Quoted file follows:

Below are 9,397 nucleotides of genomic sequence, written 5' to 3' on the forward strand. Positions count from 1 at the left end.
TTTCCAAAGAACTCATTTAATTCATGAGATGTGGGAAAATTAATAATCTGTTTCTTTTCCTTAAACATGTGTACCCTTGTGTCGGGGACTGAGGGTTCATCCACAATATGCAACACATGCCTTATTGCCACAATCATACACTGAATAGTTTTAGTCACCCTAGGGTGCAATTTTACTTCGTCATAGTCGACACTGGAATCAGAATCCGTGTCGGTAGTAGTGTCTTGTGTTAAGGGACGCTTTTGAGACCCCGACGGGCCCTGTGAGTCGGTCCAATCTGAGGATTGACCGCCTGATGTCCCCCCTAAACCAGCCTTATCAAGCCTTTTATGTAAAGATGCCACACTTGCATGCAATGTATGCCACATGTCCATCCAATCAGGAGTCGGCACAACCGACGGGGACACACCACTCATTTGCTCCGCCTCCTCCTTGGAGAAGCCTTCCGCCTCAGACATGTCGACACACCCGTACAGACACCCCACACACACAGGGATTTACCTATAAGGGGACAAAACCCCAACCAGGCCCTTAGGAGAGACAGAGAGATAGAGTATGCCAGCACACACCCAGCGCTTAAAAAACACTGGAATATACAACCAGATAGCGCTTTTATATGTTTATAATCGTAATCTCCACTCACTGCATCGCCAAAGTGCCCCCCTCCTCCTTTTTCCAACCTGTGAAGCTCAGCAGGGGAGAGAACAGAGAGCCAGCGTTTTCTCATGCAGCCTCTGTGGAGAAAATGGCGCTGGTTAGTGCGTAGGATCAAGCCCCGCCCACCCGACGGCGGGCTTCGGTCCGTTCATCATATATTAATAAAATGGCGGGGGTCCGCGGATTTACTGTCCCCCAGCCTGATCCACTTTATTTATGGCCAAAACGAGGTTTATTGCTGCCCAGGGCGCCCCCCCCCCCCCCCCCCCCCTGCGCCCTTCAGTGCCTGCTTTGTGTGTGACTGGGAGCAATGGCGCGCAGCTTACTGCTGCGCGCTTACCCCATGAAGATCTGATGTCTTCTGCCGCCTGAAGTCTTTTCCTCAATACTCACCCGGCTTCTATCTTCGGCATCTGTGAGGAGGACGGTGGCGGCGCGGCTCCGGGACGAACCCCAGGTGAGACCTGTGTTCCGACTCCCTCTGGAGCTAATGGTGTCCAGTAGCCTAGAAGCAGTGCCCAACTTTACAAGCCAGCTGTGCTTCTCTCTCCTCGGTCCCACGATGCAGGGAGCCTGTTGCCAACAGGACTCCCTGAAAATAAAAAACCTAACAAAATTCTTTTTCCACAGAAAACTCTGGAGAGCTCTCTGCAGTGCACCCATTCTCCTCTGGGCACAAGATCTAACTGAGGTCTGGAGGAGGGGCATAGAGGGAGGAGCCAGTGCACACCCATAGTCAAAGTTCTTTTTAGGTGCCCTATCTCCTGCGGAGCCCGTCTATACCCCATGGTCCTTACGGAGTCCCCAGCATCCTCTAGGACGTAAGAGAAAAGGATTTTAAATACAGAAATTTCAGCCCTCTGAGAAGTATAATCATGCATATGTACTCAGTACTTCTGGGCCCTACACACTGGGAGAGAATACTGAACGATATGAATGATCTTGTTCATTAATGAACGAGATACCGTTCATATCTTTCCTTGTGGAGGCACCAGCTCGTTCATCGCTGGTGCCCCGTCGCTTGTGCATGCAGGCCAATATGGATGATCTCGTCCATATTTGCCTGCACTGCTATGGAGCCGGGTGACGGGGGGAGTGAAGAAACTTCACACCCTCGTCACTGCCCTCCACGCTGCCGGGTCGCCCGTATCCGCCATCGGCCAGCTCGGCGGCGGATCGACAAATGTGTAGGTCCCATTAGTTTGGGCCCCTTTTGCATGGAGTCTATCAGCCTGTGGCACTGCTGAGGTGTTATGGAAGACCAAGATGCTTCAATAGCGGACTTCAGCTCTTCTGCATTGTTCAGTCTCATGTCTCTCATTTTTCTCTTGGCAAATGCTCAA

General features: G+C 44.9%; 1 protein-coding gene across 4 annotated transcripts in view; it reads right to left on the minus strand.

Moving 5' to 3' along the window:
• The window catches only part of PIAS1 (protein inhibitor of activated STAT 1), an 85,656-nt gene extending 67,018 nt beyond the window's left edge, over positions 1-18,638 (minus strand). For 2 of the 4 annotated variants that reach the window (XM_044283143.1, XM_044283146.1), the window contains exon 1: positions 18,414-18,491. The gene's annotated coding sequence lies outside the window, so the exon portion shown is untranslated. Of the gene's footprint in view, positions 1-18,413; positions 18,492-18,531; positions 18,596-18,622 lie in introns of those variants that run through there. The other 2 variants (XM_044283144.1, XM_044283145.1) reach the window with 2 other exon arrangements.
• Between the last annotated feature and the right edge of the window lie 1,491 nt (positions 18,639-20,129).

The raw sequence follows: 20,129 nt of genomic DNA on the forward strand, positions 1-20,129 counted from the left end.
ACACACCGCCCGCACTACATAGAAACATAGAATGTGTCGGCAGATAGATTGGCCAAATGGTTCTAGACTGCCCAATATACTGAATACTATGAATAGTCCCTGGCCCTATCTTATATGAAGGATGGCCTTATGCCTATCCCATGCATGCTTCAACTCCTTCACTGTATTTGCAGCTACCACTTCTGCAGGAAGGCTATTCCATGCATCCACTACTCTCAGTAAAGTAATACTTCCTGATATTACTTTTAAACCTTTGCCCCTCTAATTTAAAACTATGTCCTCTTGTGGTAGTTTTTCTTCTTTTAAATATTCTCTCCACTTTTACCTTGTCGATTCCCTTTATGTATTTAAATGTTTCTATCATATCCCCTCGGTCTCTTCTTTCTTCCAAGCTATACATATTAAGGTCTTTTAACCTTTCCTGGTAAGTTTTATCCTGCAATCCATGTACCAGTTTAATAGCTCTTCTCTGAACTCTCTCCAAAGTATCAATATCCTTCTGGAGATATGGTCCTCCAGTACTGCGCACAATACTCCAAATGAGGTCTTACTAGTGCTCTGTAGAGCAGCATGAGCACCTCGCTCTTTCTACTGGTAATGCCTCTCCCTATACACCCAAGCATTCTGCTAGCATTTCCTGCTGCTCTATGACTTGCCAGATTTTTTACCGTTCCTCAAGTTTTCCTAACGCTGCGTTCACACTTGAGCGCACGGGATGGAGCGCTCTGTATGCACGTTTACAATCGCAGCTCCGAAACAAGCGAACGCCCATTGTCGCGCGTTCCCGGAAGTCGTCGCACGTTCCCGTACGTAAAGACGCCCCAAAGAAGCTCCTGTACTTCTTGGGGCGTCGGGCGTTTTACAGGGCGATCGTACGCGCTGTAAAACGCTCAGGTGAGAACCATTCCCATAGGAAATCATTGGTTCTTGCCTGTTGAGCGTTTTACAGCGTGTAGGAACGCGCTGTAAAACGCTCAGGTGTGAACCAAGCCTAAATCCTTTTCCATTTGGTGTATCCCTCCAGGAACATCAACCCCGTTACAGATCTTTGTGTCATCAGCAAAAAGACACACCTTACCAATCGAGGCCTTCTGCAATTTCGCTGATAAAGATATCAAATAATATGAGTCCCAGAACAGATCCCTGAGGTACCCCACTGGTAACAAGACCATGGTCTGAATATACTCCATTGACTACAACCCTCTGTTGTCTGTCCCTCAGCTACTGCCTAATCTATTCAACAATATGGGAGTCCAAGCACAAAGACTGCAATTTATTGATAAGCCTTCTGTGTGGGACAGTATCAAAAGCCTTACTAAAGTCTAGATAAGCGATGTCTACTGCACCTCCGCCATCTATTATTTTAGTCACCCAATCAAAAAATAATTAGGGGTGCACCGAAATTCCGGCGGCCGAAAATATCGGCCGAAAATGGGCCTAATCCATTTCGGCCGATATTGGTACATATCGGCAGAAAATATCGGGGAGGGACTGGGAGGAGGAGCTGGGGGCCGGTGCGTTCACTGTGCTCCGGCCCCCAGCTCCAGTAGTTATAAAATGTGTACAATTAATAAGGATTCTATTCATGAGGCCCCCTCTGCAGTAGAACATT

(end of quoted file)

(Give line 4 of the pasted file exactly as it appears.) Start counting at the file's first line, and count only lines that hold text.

Moving 5' to 3' along the window: